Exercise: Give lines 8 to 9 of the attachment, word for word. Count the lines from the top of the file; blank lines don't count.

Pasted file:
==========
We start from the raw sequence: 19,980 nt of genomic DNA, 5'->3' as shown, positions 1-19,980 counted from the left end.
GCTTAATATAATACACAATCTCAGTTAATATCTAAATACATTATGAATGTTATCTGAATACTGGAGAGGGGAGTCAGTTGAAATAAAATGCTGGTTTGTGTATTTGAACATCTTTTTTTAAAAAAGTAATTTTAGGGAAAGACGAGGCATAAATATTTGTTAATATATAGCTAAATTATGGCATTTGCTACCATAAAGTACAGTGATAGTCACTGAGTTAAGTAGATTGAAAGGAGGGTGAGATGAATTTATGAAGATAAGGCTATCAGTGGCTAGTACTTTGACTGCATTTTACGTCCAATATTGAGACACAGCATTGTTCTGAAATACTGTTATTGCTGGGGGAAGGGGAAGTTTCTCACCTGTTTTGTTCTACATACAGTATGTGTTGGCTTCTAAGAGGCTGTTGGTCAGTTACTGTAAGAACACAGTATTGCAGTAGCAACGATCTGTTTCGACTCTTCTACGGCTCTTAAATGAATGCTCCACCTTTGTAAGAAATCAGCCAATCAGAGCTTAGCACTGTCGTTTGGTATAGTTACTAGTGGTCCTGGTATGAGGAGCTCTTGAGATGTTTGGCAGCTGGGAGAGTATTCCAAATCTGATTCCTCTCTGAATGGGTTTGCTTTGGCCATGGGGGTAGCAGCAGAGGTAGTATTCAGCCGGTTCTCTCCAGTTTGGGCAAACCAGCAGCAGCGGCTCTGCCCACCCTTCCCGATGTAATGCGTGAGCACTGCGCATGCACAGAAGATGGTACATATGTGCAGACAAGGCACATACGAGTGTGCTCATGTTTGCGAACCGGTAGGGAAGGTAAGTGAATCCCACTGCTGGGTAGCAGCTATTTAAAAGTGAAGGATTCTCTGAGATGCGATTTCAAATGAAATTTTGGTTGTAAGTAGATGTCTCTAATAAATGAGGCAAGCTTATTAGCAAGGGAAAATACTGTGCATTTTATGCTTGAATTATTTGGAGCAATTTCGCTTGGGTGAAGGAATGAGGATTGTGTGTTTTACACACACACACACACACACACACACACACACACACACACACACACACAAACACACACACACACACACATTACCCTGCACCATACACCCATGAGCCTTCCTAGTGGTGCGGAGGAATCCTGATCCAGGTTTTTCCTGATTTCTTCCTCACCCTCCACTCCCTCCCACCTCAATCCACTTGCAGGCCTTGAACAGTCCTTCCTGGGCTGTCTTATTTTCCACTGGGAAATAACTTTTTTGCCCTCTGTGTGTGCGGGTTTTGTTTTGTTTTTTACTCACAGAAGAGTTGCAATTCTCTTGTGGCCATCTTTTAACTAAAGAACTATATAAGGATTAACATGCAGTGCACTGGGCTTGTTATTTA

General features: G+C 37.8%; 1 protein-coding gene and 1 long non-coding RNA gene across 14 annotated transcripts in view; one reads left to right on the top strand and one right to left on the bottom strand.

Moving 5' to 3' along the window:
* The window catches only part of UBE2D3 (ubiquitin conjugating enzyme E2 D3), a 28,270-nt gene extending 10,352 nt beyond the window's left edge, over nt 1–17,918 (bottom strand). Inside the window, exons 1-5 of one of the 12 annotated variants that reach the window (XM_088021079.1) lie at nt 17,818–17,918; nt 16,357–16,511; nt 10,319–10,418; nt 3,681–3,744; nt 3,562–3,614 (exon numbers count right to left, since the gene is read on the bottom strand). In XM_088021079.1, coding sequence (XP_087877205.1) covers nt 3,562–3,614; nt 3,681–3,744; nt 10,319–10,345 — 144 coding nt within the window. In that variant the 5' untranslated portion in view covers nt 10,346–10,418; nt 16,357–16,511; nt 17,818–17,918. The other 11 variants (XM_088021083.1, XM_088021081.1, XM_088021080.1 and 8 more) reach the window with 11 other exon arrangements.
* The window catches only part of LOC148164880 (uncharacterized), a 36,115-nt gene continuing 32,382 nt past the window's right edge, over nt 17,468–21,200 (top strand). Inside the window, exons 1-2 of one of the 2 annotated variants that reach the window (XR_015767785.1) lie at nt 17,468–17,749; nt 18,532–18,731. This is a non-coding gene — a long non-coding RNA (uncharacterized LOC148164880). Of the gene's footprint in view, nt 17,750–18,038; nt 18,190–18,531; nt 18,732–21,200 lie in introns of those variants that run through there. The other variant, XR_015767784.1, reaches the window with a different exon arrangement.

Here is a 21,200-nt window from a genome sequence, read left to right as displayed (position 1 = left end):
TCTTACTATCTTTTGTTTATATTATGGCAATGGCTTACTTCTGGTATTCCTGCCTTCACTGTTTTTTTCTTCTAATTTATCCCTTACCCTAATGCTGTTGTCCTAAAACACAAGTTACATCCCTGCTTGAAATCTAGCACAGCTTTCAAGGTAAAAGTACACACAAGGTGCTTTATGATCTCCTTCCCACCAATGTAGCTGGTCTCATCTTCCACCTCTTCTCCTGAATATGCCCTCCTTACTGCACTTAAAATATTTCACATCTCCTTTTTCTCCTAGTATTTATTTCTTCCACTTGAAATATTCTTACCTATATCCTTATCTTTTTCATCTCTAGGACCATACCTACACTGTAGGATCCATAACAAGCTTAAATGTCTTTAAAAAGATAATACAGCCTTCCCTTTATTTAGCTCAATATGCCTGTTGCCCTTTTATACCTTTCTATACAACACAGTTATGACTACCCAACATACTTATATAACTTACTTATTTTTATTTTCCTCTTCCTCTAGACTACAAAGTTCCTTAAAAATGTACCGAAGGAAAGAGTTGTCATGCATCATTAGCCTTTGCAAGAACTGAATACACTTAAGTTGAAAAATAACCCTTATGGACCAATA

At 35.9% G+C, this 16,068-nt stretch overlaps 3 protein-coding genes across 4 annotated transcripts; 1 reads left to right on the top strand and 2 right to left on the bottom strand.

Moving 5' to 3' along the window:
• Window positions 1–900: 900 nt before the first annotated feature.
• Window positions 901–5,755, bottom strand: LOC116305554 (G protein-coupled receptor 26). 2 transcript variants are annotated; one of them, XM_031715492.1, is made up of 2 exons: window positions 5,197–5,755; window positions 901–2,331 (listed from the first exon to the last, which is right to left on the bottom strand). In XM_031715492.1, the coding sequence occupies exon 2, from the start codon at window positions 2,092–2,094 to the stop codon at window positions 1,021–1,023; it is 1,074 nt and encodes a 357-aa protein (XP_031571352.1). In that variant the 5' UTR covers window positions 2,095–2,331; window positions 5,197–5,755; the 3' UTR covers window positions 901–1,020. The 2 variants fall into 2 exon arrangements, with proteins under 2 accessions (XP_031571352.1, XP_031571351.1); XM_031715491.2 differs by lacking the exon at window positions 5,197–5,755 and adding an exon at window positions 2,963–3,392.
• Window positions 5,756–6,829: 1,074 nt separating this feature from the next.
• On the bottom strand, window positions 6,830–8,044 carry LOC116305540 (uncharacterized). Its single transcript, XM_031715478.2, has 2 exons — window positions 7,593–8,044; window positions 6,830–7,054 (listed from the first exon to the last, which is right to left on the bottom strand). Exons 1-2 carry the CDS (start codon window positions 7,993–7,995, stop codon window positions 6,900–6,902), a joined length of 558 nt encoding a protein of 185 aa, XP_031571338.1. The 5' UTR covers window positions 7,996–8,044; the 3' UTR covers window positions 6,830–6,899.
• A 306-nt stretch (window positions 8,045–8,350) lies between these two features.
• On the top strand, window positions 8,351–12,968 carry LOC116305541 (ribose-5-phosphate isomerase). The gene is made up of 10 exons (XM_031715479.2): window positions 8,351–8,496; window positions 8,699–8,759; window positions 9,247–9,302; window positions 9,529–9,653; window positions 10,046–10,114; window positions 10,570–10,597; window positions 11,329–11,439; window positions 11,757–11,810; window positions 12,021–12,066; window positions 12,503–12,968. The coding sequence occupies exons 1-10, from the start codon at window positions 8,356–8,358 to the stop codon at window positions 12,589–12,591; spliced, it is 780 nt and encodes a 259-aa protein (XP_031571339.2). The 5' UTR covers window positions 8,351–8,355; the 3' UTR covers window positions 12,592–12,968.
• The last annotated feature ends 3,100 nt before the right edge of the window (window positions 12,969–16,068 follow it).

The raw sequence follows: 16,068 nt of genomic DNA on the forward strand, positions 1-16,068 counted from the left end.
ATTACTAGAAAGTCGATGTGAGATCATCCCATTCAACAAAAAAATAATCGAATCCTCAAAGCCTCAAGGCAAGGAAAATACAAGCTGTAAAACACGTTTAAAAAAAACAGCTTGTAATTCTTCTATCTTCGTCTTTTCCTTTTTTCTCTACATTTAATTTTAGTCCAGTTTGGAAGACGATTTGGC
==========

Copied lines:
TCTTACTATCTTTTGTTTATATTATGGCAATGGCTTACTTCTGGTATTCCTGCCTTCACTGTTTTTTTCTTCTAATTTATCCCTTACCCTAATGCTGTTGTCCTAAAACACAAGTTACATCCCTGCTTGAAATCTAGCACAGCTTTCAAGGTAAAAGTACACACAAGGTGCTTTATGATCTCCTTCCCACCAATGTAGCTGGTCTCATCTTCCACCTCTTCTCCTGAATATGCCCTCCTTACTGCACTTAAAATATTTCACATCTCCTTTTTCTCCTAGTATTTATTTCTTCCACTTGAAATATTCTTACCTATATCCTTATCTTTTTCATCTCTAGGACCATACCTACACTGTAGGATCCATAACAAGCTTAAATGTCTTTAAAAAGATAATACAGCCTTCCCTTTATTTAGCTCAATATGCCTGTTGCCCTTTTATACCTTTCTATACAACACAGTTATGACTACCCAACATACTTATATAACTTACTTATTTTTATTTTCCTCTTCCTCTAGACTACAAAGTTCCTTAAAAATGTACCGAAGGAAAGAGTTGTCATGCATCATTAGCCTTTGCAAGAACTGAATACACTTAAGTTGAAAAATAACCCTTATGGACCAATA

At 35.9% G+C, this 16,068-nt stretch overlaps 3 protein-coding genes across 4 annotated transcripts; 1 reads left to right on the top strand and 2 right to left on the bottom strand.